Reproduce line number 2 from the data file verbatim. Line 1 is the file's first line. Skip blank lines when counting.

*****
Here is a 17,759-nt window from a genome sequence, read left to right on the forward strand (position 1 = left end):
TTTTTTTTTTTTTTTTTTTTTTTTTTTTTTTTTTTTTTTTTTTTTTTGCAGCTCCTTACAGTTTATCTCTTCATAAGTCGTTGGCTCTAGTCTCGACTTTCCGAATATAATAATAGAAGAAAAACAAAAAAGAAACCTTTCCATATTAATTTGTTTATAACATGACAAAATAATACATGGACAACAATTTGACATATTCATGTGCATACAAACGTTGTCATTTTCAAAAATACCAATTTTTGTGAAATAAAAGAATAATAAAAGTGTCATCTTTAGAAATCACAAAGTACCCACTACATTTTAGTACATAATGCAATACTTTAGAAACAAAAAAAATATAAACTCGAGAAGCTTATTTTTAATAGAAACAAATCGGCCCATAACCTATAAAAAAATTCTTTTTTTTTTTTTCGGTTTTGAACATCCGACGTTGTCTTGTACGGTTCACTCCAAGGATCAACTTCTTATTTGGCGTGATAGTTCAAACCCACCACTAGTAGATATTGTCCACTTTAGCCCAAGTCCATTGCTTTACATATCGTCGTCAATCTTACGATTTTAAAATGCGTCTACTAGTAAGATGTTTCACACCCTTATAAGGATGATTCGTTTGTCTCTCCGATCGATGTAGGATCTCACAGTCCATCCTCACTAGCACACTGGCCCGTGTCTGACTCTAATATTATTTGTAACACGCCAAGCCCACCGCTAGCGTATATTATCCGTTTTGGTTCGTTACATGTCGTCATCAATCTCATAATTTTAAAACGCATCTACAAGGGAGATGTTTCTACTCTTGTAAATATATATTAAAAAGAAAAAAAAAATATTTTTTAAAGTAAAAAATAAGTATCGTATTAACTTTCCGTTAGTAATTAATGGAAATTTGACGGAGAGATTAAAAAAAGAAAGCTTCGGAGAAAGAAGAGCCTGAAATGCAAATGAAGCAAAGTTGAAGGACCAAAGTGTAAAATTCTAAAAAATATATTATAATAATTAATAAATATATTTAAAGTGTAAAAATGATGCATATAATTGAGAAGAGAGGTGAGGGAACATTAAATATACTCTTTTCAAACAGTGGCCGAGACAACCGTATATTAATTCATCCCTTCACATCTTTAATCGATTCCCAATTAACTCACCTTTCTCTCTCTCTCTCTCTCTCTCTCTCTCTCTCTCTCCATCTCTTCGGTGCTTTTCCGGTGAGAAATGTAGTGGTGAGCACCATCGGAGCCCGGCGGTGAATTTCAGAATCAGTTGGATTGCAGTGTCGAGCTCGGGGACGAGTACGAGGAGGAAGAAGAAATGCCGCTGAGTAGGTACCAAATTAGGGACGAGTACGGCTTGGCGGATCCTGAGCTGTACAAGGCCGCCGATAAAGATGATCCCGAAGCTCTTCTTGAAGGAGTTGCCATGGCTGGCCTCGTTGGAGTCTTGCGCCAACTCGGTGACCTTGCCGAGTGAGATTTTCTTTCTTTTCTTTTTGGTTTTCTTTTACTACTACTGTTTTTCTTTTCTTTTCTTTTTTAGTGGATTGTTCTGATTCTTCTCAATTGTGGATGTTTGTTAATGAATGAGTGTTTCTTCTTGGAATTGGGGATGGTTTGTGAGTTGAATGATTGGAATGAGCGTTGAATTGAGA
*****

TTTTTTTTTTTTTTTTTTTTTTTTTTTTTTTTTTTTTTTTTTTTTTTGCAGCTCCTTACAGTTTATCTCTTCATAAGTCGTTGGCTCTAGTCTCGACTTTCCGAATATAATAATAGAAGAAAAACAAAAAAGAAACCTTTCCATATTAATTTGTTTATAACATGACAAAATAATACATGGACAACAATTTGACATATTCATGTGCATACAAACGTTGTCATTTTCAAAAATACCAATTTTTGTGAAATAAAAGAATAATAAAAGTGTCATCTTTAGAAATCACAAAGTACCCACTACATTTTAGTACATAATGCAATACTTTAGAAACAAAAAAAATATAAACTCGAGAAGCTTATTTTTAATAGAAACAAATCGGCCCATAACCTATAAAAAAATTCTTTTTTTTTTTTTCGGTTTTGAACATCCGACGTTGTCTTGTACGGTTCACTCCAAGGATCAACTTCTTATTTGGCGTGATAGTTCAAACCCACCACTAGTAGATATTGTCCACTTTAGCCCAAGTCCATTGCTTTACATATCGTCGTCAATCTTACGATTTTAAAATGCGTCTACTAGTAAGATGTTTCACACCCTTATAAGGATGATTCGTTTGTCTCTCCGATCGATGTAGGATCTCACAGTCCATCCTCACTAGCACACTGGCCCGTGTCTGACTCTAATATTATTTGTAACACGCCAAGCCCACCGCTAGCGTATATTATCCGTTTTGGTTCGTTACATGTCGTCATCAATCTCATAATTTTAAAACGCATCTACAAGGGAGATGTTTCTACTCTTGTAAATATATATTAAAAAGAAAAAAAAAATATTTTTTAAAGTAAAAAATAAGTATCGTATTAACTTTCCGTTAGTAATTAATGGAAATTTGACGGAGAGATTAAAAAAAGAAAGCTTCGGAGAAAGAAGAGCCTGAAATGCAAATGAAGCAAAGTTGAAGGACCAAAGTGTAAAATTCTAAAAAATATATTATAATAATTAATAAATATATTTAAAGTGTAAAAATGATGCATATAATTGAGAAGAGAGGTGAGGGAACATTAAATATACTCTTTTCAAACAGTGGCCGAGACAACCGTATATTAATTCATCCCTTCACATCTTTAATCGATTCCCAATTAACTCACCTTTCTCTCTCTCTCTCTCTCTCTCTCTCTCTCTCTCTCCATCTCTTCGGTGCTTTTCCGGTGAGAAATGTAGTGGTGAGCACCATCGGAGCCCGGCGGTGAATTTCAGAATCAGTTGGATTGCAGTGTCGAGCTCGGGGACGAGTACGAGGAGGAAGAAGAAATGCCGCTGAGTAGGTACCAAATTAGGGACGAGTACGGCTTGGCGGATCCTGAGCTGTACAAGGCCGCCGATAAAGATGATCCCGAAGCTCTTCTTGAAGGAGTTGCCATGGCTGGCCTCGTTGGAGTCTTGCGCCAACTCGGTGACCTTGCCGAGTGAGATTTTCTTTCTTTTCTTTTTGGTTTTCTTTTACTACTACTGTTTTTCTTTTCTTTTCTTTTTTAGTGGATTGTTCTGATTCTTCTCAATTGTGGATGTTTGTTAATGAATGAGTGTTTCTTCTTGGAATTGGGGATGGTTTGTGAGTTGAATGATTGGAATGAGCGTTGAATTGAGA